It's been fun to sext and send nudes because it's been refreshing after being used to seeing each other so frequently. Honestly, it's made me feel grateful for what I have. In the case of my boyfriend, it's given me time to truly reflect and understand that I'm not happy and need to move on. You notice that more without physical intimacy making things sweeter. — Cai, 28
“I FEEL LIKE THE CAT WHO'S GOT THE CREAM”
I'm living with my partner for the foreseeable future, while her other partner lives in another part of London. A few weeks ago, she was visiting her other partner once every two weeks or so, but now that's not possible. From what she's said, they're managing to chat regularly over WhatsApp and email, but there isn't that physical contact. They haven't been video chatting, to my knowledge.
I'm not in another relationship at present, so my girlfriend has been my main focus. I'm not going to lie, it's been really nice having so much more time with her. In the past I've occasionally felt uncomfortable about her other partner (although I'm working through that), so it's been relaxing to have some of that discomfort alleviated for the time being. Obviously things will change in the future, but for now I feel like the cat who's got the cream. — Alex, 28
“FOR THE FIRST FEW WEEKS I WASN'T TOO FUSSED”
I'm spending my lockdown at home in Kent. I've left my flat in Brighton, where I'm studying, because all my flatmates left. My girlfriend is currently self-isolating at her flat there, with her other partner, as they live together full time anyway. But I haven't been able to see her for the past few weeks because I'm immunocompromised and she's worried about getting me sick.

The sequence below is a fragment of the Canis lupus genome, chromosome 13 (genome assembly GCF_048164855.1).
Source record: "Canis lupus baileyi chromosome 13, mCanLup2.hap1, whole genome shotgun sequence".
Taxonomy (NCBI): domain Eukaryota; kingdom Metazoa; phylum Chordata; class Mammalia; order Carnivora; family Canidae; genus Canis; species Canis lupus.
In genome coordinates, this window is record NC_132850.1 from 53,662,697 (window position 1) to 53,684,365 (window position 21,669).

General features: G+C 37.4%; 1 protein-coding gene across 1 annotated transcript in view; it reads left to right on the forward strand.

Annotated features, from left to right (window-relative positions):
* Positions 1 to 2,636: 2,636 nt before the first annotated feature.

For the first few weeks I wasn't too fussed because we texted as much as we always do, but I've been feeling that isolation a little more these last few days because we've messaged a little less. We're keeping our conversations going though, more over the phone lately because it's really comforting to hear her voice.
We're having a virtual date tomorrow with the Netflix Party extension and I shall be Paypal-ing her money for wine because my drinks budget is high atm since I can't go out. With that, I'm basically replicating how casually we normally spend time together because that's something I really like.
I get on really well with her other partner. He's like a brother to me, so I don't mind that he's about a fair bit, and he's also really cooperative about it. He'll often hang with their flatmate in the other room for a while so we can get time together, which is sweet. So it's not that much different navigating that online. I need time with her, I know I can ask for it. — Catey, 19